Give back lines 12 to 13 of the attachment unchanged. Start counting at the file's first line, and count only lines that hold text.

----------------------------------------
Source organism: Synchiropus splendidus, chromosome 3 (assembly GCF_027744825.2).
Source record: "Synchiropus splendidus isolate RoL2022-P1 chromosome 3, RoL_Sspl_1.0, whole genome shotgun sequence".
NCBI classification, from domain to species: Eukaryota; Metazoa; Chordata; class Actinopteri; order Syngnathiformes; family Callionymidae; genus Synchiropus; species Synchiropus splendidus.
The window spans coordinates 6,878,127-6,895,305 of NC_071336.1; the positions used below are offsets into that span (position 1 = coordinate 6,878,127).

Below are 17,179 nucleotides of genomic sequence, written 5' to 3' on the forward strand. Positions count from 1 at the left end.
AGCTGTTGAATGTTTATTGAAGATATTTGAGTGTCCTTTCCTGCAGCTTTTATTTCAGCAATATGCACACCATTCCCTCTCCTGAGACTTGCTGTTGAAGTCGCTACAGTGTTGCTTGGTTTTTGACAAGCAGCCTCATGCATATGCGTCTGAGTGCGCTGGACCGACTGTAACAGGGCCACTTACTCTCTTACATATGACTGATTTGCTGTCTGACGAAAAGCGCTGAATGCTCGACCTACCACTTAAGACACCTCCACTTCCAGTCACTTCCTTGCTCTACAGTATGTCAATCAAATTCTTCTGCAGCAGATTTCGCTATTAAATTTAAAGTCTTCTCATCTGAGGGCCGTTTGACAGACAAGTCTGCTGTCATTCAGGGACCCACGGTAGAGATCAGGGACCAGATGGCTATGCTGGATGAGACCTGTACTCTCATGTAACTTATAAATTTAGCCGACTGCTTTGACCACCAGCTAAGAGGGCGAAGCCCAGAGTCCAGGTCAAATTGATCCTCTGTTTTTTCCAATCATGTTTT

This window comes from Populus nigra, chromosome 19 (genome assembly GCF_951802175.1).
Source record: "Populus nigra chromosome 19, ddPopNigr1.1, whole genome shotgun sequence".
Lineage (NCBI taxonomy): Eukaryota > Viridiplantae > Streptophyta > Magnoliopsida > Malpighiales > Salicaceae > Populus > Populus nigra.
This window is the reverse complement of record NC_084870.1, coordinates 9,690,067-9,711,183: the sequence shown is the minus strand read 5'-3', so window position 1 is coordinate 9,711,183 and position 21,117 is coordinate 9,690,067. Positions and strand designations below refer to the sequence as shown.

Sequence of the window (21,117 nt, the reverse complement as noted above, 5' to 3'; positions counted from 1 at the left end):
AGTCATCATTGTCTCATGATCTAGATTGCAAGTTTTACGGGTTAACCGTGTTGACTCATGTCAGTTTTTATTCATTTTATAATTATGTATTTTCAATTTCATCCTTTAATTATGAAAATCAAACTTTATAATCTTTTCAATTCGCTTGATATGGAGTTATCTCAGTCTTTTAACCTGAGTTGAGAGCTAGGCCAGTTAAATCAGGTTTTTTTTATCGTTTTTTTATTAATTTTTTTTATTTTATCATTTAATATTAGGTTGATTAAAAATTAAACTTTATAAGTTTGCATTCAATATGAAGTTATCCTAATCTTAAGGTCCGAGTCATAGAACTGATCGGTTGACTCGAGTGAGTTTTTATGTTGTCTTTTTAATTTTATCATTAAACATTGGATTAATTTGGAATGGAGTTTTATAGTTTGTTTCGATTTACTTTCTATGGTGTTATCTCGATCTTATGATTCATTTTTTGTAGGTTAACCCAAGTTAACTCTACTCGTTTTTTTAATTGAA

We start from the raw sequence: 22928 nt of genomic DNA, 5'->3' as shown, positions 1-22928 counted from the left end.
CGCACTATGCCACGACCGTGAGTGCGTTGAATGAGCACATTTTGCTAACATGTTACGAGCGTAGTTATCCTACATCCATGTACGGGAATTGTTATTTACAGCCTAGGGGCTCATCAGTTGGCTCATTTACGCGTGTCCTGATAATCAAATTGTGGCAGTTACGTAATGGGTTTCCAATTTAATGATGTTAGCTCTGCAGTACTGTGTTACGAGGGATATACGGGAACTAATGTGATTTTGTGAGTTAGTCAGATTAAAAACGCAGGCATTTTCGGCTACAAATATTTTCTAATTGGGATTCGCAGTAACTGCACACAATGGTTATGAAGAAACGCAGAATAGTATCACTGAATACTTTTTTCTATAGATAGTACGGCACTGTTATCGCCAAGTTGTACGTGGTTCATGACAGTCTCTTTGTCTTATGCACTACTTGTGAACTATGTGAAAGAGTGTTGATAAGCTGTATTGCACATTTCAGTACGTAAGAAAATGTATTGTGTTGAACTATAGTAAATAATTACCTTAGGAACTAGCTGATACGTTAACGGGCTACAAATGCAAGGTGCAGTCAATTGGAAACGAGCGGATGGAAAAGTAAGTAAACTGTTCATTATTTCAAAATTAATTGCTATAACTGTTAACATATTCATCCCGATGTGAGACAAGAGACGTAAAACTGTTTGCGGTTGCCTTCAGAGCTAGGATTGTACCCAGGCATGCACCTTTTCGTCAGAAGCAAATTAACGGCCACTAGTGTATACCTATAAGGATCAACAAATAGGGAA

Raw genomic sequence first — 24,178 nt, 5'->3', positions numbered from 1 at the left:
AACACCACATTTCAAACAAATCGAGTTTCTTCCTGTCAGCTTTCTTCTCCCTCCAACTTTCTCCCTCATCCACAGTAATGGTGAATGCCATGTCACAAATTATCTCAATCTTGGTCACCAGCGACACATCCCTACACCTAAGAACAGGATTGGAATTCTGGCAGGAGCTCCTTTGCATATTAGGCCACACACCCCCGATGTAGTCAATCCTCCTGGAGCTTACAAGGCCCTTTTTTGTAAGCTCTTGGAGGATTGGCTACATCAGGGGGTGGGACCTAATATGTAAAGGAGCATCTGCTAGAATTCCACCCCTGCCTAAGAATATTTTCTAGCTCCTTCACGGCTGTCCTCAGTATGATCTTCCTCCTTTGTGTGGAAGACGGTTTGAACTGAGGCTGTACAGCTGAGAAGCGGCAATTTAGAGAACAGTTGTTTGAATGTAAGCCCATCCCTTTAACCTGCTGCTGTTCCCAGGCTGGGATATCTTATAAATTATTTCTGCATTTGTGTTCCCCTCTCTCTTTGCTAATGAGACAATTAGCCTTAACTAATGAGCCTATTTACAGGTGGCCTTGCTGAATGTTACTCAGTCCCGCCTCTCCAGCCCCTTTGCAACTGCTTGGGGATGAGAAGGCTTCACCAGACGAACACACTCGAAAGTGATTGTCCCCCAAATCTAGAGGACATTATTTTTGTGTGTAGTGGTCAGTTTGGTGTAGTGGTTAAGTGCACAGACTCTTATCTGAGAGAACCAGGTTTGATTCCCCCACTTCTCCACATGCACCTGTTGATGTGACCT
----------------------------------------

AGTCATCATTGTCTCATGATCTAGATTGCAAGTTTTACGGGTTAACCGTGTTGACTCATGTCAGTTTTTATTCATTTTATAATTATGTATTTTCAATTTCATCCTTTAATTATGAAAATCAAACTTTATAATCTTTTCAATTCGCTTGATATGGAGTTATCTCAGTCTTTTAACCTGAGTTGAGAGCTAGGCCAGTTAAATCAGGTTTTTTTTATCGTTTTTTTATTAATTTTTTTTATTTTATCATTTAATATTAGGTTGATTAAAAATTAAACTTTATAAGTTTGCATTCAATATGAAGTTATCCTAATCTTAAGGTCCGAGTCATAGAACTGATCGGTTGACTCGAGTGAGTTTTTATGTTGTCTTTTTAATTTTATCATTAAACATTGGATTAATTTGGAATGGAGTTTTATAGTTTGTTTCGATTTACTTTCTATGGTGTTATCTCGATCTTATGATTCATTTTTTGTAGGTTAACCCAAGTTAACTCTACTCGTTTTTTTAATTGAA

We start from the raw sequence: 22928 nt of genomic DNA, 5'->3' as shown, positions 1-22928 counted from the left end.